What if I had gotten a ride or taken public transportation to the voting booth in the first place? What if I had no access to internet or computer? What if I were working long hours at a job where I didn’t have the luxury of taking breaks? What if I weren’t able to pay for a long distance phone call? What if I wasn’t sure how to stand up for myself, or didn’t feel comfortable arguing with the registration personnel? I would have been turned away, and I would never have had the opportunity to cast my vote.

After that whole hassle, they eventually let me through. Suddenly, the address issue didn’t matter anymore. It seemed that the supervisor could overrule the regulations at his discretion. Had the tribe and the state been communicating at all? I still don’t quite understand the protocol or the decision making process. The rules should be clearer. It seems as though I got through because I put up an argument.

My concern is that there are thousands of other Native people heading to the polls in off-Reservation towns around the state with their Tribal IDs under the impression that it’s sufficient. How many others faced the same situation but were either too discouraged, too annoyed, or did not have the resources to return and actually get their vote in?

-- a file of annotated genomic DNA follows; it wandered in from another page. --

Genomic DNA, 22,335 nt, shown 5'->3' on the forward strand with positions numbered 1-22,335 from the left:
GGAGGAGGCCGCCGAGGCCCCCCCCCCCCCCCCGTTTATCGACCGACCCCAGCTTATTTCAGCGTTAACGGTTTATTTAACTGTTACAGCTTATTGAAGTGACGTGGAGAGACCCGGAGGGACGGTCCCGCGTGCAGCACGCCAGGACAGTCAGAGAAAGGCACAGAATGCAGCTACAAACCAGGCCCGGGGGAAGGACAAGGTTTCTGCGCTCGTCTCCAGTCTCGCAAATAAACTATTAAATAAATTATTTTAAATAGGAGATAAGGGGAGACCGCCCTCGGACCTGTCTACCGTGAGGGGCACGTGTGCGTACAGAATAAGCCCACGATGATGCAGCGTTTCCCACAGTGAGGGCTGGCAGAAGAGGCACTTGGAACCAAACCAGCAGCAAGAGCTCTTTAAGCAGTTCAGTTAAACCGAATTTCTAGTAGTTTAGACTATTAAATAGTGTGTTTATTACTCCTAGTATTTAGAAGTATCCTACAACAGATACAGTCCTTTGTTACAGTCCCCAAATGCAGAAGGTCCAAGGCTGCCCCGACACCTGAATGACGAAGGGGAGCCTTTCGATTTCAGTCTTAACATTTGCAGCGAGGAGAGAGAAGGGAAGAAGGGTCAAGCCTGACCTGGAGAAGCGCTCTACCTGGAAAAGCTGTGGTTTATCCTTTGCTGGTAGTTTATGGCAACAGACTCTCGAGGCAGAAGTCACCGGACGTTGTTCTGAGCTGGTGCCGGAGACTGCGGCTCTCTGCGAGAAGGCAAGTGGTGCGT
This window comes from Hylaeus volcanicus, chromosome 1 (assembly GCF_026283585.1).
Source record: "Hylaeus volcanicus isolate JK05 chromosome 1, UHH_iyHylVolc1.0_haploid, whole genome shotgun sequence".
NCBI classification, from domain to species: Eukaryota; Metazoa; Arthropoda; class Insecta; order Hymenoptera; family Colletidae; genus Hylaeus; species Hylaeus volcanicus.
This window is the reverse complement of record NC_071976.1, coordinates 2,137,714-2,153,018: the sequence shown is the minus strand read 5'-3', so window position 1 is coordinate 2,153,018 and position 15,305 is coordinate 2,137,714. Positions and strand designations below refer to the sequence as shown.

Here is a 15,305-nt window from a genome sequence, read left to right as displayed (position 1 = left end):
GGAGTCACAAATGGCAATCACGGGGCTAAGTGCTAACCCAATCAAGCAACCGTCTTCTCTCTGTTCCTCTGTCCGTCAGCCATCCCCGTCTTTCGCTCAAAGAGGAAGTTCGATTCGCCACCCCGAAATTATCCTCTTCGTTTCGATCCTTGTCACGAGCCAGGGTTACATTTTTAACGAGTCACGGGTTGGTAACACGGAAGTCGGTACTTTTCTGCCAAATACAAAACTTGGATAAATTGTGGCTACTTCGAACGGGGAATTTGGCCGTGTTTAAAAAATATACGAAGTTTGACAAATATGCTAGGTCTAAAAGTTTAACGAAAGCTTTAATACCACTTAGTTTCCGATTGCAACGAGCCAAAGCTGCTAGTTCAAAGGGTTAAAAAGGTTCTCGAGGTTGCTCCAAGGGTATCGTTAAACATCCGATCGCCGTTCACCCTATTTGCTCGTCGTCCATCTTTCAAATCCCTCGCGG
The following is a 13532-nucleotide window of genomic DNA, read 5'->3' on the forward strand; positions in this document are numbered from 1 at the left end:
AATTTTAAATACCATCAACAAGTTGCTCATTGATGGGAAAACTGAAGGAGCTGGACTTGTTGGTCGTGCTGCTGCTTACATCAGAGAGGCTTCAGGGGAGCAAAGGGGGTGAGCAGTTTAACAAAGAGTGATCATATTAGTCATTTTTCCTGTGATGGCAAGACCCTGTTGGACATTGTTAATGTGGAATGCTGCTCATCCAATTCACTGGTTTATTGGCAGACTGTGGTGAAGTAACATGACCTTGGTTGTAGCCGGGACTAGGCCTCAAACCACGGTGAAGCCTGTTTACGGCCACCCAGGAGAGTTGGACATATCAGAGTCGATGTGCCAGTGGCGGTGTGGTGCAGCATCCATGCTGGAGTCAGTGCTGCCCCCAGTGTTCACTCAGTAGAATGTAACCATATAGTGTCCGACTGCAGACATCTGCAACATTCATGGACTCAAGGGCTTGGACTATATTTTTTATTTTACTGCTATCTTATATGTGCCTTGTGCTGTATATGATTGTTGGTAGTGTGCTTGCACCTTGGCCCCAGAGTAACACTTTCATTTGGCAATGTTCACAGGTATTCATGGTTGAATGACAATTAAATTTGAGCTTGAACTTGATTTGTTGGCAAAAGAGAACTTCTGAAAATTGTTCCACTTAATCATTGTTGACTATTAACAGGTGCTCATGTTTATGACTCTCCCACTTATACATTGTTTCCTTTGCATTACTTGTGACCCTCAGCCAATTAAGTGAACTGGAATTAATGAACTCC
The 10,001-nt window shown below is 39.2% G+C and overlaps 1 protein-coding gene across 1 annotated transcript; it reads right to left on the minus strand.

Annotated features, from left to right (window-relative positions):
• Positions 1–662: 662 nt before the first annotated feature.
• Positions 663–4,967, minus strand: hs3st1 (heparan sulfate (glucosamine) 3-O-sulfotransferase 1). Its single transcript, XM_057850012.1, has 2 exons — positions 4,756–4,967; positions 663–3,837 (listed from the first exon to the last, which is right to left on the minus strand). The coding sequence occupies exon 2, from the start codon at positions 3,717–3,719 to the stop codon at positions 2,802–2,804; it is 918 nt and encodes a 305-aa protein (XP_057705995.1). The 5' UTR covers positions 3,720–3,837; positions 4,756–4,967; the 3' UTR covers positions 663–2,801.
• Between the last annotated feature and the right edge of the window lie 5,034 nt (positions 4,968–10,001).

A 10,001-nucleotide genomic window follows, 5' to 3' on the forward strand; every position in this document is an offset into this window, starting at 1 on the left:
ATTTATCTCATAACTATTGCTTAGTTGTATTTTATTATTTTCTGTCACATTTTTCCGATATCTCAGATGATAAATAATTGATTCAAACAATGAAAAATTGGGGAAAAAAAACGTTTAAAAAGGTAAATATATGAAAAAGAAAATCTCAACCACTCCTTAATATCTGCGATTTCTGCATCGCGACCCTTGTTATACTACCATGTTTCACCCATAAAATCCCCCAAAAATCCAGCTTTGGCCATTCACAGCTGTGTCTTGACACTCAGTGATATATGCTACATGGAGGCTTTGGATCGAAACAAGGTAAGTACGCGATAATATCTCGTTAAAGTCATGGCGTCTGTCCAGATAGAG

The right to vote with a Tribal ID is one that should not go unprotected. It is the responsibility of voting sites in North Dakota and in any other state that advertises that Tribal IDs are acceptable to familiarize their personnel with how to process Tribal IDs as not to deter American Indian voters.

There is an inherent level of distrust between Native people and the government. Many Natives avoid state elections altogether because we’ve been screwed over by both Democrats and Republicans, at every point in history, on just about every issue. So when we do choose to participate, we should at least be treated with the same level of respect as our non-Native counterparts. 

Chelsey Luger is Anishinaabe and Lakota. She hopes to become a strong link in a long chain of ancestors and descendants by spreading ideas for Indigenous health and wellness. Follow her at or on twitter @CPLuger. (Photo: Eller Bonifacio.)